A distinguished critic traces the growing, but always threatened, trend toward political and religious tolerance from the mid-seventeenth to the late eighteenth century in Britain.
Winner of the CHOICE Outstanding Academic Title of the Choice ACRL
Literature, Religion, and the Evolution of Culture, 1660–1780 chronicles changes in contentious politics and religion and their varied representations in British letters from the mid-seventeenth to the late
eighteenth century. An uncertain trend toward tolerance and away from painful discord significantly influenced authors who reflected on and enhanced germane aspects of British literary and intellectual life. The movement was stymied during the painful Gordon Riots in June 1780, from which Britain needed to repair itself.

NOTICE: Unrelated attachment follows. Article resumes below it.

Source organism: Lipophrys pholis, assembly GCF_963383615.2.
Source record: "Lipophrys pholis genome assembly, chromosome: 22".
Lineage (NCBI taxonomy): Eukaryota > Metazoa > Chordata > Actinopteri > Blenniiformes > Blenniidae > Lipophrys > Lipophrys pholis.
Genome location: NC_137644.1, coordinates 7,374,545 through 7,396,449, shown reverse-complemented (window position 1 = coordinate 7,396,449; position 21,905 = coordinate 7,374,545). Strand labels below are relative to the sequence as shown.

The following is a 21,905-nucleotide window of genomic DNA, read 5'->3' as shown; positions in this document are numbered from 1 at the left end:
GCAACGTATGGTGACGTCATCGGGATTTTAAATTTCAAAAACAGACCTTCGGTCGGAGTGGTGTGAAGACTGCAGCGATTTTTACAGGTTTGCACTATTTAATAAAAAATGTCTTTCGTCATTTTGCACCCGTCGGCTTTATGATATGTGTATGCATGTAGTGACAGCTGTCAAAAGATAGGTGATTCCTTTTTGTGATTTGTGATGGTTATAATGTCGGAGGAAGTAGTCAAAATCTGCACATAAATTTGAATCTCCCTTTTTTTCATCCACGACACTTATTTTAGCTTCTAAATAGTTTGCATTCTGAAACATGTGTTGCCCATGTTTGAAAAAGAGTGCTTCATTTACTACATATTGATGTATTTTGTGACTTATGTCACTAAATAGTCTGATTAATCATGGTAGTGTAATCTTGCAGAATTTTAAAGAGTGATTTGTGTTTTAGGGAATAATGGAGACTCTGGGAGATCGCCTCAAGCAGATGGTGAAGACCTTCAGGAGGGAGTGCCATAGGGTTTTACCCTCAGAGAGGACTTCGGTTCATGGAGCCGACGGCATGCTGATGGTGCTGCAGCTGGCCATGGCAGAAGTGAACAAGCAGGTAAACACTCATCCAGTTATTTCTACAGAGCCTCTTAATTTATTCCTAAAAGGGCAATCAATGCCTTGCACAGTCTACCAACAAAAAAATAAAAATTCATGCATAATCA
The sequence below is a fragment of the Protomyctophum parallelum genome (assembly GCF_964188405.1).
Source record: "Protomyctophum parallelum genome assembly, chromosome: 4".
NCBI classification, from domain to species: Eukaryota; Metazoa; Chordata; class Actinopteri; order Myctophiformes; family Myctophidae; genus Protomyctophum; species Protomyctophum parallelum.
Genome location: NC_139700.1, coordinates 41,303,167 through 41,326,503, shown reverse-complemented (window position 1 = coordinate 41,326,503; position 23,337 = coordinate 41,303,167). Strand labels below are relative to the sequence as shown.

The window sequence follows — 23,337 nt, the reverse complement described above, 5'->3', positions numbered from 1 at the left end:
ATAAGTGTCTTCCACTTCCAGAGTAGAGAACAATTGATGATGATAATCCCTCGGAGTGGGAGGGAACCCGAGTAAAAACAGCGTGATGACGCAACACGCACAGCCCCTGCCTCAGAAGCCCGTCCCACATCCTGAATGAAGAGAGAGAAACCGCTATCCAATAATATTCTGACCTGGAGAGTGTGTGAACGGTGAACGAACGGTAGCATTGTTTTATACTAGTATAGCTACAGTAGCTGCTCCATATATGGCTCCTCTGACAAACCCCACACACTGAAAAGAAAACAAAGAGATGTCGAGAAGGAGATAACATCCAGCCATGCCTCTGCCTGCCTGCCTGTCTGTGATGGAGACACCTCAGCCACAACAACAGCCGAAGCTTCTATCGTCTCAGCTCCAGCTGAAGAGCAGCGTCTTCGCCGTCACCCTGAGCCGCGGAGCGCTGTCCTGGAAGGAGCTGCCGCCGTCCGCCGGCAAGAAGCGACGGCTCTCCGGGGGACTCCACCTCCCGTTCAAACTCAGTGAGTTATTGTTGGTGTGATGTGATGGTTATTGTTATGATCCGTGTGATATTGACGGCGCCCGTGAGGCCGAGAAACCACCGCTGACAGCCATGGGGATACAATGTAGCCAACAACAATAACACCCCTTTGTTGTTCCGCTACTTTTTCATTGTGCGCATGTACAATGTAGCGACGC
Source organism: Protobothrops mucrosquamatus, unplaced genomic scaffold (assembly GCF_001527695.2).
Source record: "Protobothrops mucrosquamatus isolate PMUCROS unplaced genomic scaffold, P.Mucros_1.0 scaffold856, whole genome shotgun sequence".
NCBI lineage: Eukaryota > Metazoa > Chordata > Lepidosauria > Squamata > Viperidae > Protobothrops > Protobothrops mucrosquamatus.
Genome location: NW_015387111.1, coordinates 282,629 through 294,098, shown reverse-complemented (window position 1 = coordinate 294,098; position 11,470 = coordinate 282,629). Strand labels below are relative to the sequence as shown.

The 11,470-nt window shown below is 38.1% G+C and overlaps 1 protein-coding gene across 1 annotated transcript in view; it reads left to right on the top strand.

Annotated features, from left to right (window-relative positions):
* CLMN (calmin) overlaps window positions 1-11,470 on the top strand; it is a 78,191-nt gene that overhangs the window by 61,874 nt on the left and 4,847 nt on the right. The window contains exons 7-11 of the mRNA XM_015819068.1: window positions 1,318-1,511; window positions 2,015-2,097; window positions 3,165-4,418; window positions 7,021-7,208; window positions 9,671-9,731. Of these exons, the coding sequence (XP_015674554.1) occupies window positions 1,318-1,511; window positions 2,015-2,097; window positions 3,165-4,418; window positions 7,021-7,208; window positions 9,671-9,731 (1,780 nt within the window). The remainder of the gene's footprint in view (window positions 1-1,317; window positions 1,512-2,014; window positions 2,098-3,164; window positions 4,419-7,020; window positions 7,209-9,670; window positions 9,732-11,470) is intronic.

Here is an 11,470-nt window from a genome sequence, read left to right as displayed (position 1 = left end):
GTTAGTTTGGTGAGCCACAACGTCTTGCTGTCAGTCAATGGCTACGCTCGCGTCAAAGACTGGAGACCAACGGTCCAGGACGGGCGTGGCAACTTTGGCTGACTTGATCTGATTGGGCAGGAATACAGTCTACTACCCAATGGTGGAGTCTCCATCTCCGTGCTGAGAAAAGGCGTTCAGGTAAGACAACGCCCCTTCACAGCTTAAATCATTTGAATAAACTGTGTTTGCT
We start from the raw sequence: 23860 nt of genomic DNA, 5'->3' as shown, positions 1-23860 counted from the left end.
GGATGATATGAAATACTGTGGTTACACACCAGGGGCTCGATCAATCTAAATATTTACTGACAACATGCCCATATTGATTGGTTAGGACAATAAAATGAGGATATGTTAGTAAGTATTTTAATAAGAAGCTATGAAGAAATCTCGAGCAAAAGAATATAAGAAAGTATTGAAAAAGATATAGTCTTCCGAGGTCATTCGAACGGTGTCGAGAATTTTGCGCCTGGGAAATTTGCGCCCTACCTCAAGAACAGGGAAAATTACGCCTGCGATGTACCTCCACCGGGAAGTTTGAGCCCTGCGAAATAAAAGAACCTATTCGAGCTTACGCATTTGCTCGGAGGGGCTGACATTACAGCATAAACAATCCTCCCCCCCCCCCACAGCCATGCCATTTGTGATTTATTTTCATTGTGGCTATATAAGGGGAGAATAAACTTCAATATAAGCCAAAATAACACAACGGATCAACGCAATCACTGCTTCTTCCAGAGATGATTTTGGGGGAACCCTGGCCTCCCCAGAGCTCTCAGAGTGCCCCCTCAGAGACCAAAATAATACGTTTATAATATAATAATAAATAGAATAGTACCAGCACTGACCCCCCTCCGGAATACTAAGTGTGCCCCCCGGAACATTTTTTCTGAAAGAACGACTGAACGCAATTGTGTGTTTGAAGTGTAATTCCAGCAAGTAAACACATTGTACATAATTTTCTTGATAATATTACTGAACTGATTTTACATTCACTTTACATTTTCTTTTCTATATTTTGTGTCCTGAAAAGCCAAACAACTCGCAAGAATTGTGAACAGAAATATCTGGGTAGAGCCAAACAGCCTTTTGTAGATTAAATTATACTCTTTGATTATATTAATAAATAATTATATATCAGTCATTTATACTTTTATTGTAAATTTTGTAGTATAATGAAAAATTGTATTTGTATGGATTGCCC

Howard D. Weinbrot's broad-ranging interdisciplinary study considers sermons, satire, political and religious polemic, Anglo-French relations, biblical and theological commentary, Methodism, legal
history, and the novel. Literature, Religion, and the Evolution of Culture, 1660–1780 analyzes the texts and contexts of several major and minor authors, including Daniel Defoe, Charles Dickens, Olaudah Equiano, Maria De Fleury, Lord George Gordon, Nathaniel Lancaster, Henry Sacheverell, Tobias Smollett, and Edward Synge.
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